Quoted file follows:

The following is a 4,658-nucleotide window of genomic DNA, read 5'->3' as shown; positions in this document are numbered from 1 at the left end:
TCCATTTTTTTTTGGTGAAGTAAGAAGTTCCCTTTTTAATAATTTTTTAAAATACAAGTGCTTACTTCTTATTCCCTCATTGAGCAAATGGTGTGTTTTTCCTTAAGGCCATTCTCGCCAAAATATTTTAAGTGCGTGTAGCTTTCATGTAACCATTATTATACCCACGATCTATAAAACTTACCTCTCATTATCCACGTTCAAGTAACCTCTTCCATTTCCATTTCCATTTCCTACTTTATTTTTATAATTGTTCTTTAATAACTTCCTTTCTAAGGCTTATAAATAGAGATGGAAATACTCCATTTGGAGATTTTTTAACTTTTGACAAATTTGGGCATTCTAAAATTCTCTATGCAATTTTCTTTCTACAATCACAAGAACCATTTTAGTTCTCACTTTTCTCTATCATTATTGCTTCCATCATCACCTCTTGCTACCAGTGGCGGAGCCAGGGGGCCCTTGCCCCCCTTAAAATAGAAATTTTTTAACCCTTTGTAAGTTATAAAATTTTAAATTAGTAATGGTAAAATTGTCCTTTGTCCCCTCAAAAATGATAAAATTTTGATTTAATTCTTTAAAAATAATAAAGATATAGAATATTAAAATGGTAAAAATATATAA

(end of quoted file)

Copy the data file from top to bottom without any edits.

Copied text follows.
The following is a 4,658-nucleotide window of genomic DNA, read 5'->3' as shown; positions in this document are numbered from 1 at the left end:
TCCATTTTTTTTTGGTGAAGTAAGAAGTTCCCTTTTTAATAATTTTTTAAAATACAAGTGCTTACTTCTTATTCCCTCATTGAGCAAATGGTGTGTTTTTCCTTAAGGCCATTCTCGCCAAAATATTTTAAGTGCGTGTAGCTTTCATGTAACCATTATTATACCCACGATCTATAAAACTTACCTCTCATTATCCACGTTCAAGTAACCTCTTCCATTTCCATTTCCATTTCCTACTTTATTTTTATAATTGTTCTTTAATAACTTCCTTTCTAAGGCTTATAAATAGAGATGGAAATACTCCATTTGGAGATTTTTTAACTTTTGACAAATTTGGGCATTCTAAAATTCTCTATGCAATTTTCTTTCTACAATCACAAGAACCATTTTAGTTCTCACTTTTCTCTATCATTATTGCTTCCATCATCACCTCTTGCTACCAGTGGCGGAGCCAGGGGGCCCTTGCCCCCCTTAAAATAGAAATTTTTTAACCCTTTGTAAGTTATAAAATTTTAAATTAGTAATGGTAAAATTGTCCTTTGTCCCCTCAAAAATGATAAAATTTTGATTTAATTCTTTAAAAATAATAAAGATATAGAATATTAAAATGGTAAAAATATATAA